These were good signs, so I began to read, probably the ultimate test of whether a book is truly living is to simply read and see if it appeals, lures me in and on. It did. There is no dry account here, no dull droning succession of kings and conquerors following upon one another in a blurry succession. Instead, immediately the book begins with Dickens' unmistakably colorful narrative style, which instantly fires the imagination and plunges any reader into the midst of the story. The first chapter is such a lively account of the earliest days of known British history that the end of it comes unexpectedly and I am hooked. This might be just the right book for this year's British history.

"At last, the Roman emperor, Claudius, sent...a skillful general with a mighty force to subdue the Island, and shortly afterwards arrived himself...Some of the British chiefs of tribes submitted. Others resolved to fight to the death. Of these brave men, the bravest was Caractacus...who gave battle to the Romans with his army among the mountains of North Wales. "This day, said he to his soldiers, "decides the fate of Britain! Your liberty, or your eternal slavery, dates from this hour. Remember your brave ancestors, who drove the great Caesar himself across the sea!"...
"But the strong Roman swords and armor were too much for the weaker British weapons in close conflict. The Britons lost the day. The wife and daughter of the brave Caractacus were taken prisoners; his brothers delivered themselves up; he himself was betrayed into the hands of the Romans by his false and base step-mother: and they carried him, and all his family, in triumph to Rome.
"But a great man will be great in misfortune, great in prison, great in chains. His noble air and dignified endurance of distress, so touched the Roman people who thronged the streets to see him, that he and his family were restored to freedom. No one knows whether his great heart broke, and he died in Rome, or whether he ever returned to is own dear country. English oaks have grown up from acorns, and withered away, when they were hundreds of years old - and other oaks have sprung up in their places, and died too, very aged - since the rest of the history of the brave Caractacus was forgotten."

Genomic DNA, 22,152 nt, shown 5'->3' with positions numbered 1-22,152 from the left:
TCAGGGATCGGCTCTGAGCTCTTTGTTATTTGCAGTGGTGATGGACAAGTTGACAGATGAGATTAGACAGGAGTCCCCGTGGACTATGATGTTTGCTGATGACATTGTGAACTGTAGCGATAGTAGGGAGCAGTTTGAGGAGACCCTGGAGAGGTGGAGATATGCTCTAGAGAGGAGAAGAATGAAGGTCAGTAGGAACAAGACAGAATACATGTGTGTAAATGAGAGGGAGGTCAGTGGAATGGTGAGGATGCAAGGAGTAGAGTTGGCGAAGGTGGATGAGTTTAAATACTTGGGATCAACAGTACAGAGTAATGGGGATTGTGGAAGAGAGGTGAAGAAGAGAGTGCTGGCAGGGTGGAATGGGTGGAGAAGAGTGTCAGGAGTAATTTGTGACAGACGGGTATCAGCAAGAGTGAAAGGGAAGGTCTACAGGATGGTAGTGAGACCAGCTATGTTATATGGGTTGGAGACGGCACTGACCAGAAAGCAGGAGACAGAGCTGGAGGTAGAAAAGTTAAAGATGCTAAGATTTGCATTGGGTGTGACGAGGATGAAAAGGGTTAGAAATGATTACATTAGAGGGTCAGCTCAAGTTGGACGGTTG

I cannot resist one more sample from his comments on my son's personal hero, King Alfred. This is not a detached author providing a factual account alone and his comment here shows why England has been a nation of heroic figures our boys crave to emulate:
"I pause to think with admiration of the noble king who in his single person possessed all the Saxon virtues: whom misfortune could not subdue, whom prosperity could not spoil; whose perseverance nothing could shake; who was hopeful in defeat, and generous in success; who loved justice, freedom, truth, and knowledge. Who, in his care to instruct his people, probably did more to preserve the beautiful old Saxon language, than I can imagine. Without whom, the English tongue, in which I tell this story might have wanted half its meaning. As it is said that his spirit still inspires some of our best English laws, so, let you and I pray that it may animate our English hearts, at least to this - to resolve, when we see any of our fellow-creatures left in ignorance,that we will do our best, while life is in us, to have them taught..."

Yes, Mr. Dickens, our American hearts as well.

For the joy of reading,

Liz

2 comments:

  1. DIckens' description of King Alfred is my favorite.
    I read somewhere recently that there are King Alfred daffodils. Must find.

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    1. Bonnie,

      The characters in English history he describes I have met in other places, but his pop off the page. A tour of history through flowers would be a beautiful way to approach the subject, or, a book about the role certain flowers have played throughout history. We need more writers as powerful as Dickens. Thanks for your thoughts.

      Liz